Saturday, November 7, 2009

Mental Health Fail

The mental health of officers and sailors in the Navy was, obviously, a concern of the Navy. But from the way that the system was set up, you would think quite the opposite was true.

The shining example was the Personnel Reliability Program, or PRP. People in the PRP included anyone whose job had to do with nuclear stuff and, for all I know, intel and crypto folks (but don't quote me on the latter two). If someone was in the PRP,on the left side of the inside of the folders holding their service record and medical records was a large pink sheet with a triangle that proclaimed that particular service member was in the PRP and that any issues pertaining to reliability, etc. were to be reported to that person's commanding officer.

It took no great skill of imagination to realize that the initial result of such a call would be that you'd lose your security clearances and, depending on what you did, your job. You'd be sent to some bullshit medical holding billet while the Navy figured out how best to get rid of you. If you weren't shitcanned outright, you'd have a black mark on your record showing a hint of unreliability, which would be fatal for the career of any officer. Even without being a member of the PRP, most everyone knew that admitting to any mental health problem was a career-killer. Since everyone knew this, there was terrific real-world pressure to keep quiet about any shipmate who was having problems, regardless of what the official policy happened to be about "looking out for your shipmates".

None of that changed the fact that people had a lot of problems. Families broke up under the stress of near constant absences. Relationships broke up, often when a shore-duty puke stepped out with the girlfriend or boyfriend of a deployed sailor.

What happened was a lot of self-medication, 99% of the time with alcohol, sometimes with other drugs, though urinalysis made using anything other than alcohol tricky to do. If someone sought professional help, they went to a shrink on the outside, they used an assumed name and paid cash.[1] But it was rare, indeed, for someone to cough up the cash to get help, so help usually came from a can of Bud or a bottle of Jack Black.

All this came to mind when I read the coverage about the shooting at Ft. Hood a few days ago. It is pretty obvious to me, at least, why, if anyone noticed that the shooter was becoming unstable, nobody said anything about it.

[1]There was a story of someone who was so pissed off at their commanding officer that they went to a civilian shrink, used the CO's name, and confessed to all sort of unsavory and illegal things, culminating with a discussion of who he was going to kill. As the story goes, the shrink called the cops, the cops called the base cops and the CO had a very unpleasant time until they showed the shrink the CO's photo and the shrink said it wasn't him. But that's probably not really true.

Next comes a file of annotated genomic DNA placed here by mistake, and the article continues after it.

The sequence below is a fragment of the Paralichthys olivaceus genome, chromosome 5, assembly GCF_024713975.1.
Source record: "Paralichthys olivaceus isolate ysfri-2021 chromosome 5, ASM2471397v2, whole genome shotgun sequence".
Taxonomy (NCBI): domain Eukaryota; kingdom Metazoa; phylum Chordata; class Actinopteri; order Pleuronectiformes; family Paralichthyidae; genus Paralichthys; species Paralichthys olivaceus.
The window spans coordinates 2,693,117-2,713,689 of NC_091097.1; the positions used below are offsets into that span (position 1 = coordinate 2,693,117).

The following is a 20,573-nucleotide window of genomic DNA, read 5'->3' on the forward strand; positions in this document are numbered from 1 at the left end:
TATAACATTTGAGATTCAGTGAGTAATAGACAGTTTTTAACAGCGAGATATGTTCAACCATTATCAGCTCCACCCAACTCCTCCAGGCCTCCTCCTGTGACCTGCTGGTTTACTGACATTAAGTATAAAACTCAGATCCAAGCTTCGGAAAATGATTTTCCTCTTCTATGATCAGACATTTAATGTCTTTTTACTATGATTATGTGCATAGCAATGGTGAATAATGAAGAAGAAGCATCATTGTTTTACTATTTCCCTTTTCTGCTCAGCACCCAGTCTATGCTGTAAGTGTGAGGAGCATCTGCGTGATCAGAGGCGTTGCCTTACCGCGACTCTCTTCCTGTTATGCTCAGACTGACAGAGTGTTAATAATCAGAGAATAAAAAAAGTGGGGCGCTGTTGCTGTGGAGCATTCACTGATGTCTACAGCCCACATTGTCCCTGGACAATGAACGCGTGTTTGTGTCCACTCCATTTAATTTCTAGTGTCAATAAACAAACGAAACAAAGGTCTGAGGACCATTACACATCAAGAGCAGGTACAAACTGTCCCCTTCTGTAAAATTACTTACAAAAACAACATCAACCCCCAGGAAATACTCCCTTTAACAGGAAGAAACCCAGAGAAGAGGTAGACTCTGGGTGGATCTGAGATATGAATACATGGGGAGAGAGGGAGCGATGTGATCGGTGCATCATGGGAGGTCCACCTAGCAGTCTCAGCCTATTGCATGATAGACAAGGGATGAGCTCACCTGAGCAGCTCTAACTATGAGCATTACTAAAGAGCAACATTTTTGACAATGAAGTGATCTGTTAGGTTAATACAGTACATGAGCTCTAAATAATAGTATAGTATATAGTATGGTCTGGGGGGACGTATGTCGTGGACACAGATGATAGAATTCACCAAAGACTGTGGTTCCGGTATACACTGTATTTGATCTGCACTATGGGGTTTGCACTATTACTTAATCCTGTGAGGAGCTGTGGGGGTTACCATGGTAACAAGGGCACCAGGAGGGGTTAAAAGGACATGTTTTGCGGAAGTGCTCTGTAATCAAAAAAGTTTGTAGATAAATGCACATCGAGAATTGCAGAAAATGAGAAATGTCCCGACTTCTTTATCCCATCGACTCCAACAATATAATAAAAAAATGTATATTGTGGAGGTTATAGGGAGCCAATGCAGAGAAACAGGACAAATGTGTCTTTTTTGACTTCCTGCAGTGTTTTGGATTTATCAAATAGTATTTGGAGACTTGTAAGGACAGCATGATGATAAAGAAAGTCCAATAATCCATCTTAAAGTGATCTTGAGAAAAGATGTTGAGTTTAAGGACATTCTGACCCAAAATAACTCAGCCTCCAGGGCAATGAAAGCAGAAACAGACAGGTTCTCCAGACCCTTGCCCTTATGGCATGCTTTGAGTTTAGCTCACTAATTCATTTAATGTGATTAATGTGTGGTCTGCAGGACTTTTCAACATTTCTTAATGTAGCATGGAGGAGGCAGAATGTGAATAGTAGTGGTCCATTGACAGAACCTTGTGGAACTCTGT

5 comments:

Jefe, Global War On Error said...

Yep. This is why the old skill set of looking your buddy in the eye and sticking your finger in his chest was - and still is - the best and most reliable form of peer support known to man. We have become so conflict averse and PC that this form of buddy care is nearly illegal and hence, extinct. Great blog.

Comrade E.B. Misfit said...

Hate to tell you this, Jefe: This blog post is based on events a quarter-century old. The "we can't do anything, it'd wreck his career" mindset predates most everyone in the military today.

stephen said...

I had to have some ortho surgery at two periods during my career and wound up on LIMDU. I knew at least three to four Chief Engineers coming out of the nut house, er psych ward. Sustained stays prior to med boards. I do not know what happened to all of them, I do one was med. boarded out.

All these men struck me as good, solid men overwhelmed by fatigue and work.

Sad and it still goes on.

Comrade E.B. Misfit said...

Stephen, almost ever man I knew who served as either a main space CPO or as a Chief Engineer was divorced, as well.

stephen said...

They were either divorced, getting divorced, going to the psych ward, coming out of the psych ward, drunk, getting drunk, staying drunk...it is a very tough job.

I do not think the SWO navy really does a good job on CHENGS. The Aussies had it better, they were in fact Marine Engineers and so were all their rates. Knew of a Canadian destroyer with a CDR CO and a full O-6 Cheng. thye got along fine.